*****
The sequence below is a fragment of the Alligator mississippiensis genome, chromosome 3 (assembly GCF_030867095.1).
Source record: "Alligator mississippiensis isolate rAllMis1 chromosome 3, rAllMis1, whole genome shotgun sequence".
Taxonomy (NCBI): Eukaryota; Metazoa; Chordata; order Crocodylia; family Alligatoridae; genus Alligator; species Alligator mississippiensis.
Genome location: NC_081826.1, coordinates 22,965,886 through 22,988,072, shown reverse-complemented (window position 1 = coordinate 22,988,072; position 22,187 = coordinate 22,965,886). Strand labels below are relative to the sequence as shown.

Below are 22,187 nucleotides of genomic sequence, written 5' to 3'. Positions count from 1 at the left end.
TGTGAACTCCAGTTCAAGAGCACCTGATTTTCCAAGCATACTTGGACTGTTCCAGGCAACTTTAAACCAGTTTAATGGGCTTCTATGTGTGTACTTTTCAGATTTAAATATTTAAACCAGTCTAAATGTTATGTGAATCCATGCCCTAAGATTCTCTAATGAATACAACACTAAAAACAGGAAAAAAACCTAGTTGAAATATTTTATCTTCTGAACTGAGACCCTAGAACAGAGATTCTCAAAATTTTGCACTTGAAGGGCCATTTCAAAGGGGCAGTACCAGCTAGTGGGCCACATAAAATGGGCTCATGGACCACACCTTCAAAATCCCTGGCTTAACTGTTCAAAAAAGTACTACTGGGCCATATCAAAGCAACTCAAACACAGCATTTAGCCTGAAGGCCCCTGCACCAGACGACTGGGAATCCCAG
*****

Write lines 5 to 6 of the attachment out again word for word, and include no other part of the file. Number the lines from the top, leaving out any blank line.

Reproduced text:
Below are 22,187 nucleotides of genomic sequence, written 5' to 3'. Positions count from 1 at the left end.
TGTGAACTCCAGTTCAAGAGCACCTGATTTTCCAAGCATACTTGGACTGTTCCAGGCAACTTTAAACCAGTTTAATGGGCTTCTATGTGTGTACTTTTCAGATTTAAATATTTAAACCAGTCTAAATGTTATGTGAATCCATGCCCTAAGATTCTCTAATGAATACAACACTAAAAACAGGAAAAAAACCTAGTTGAAATATTTTATCTTCTGAACTGAGACCCTAGAACAGAGATTCTCAAAATTTTGCACTTGAAGGGCCATTTCAAAGGGGCAGTACCAGCTAGTGGGCCACATAAAATGGGCTCATGGACCACACCTTCAAAATCCCTGGCTTAACTGTTCAAAAAAGTACTACTGGGCCATATCAAAGCAACTCAAACACAGCATTTAGCCTGAAGGCCCCTGCACCAGACGACTGGGAATCCCAG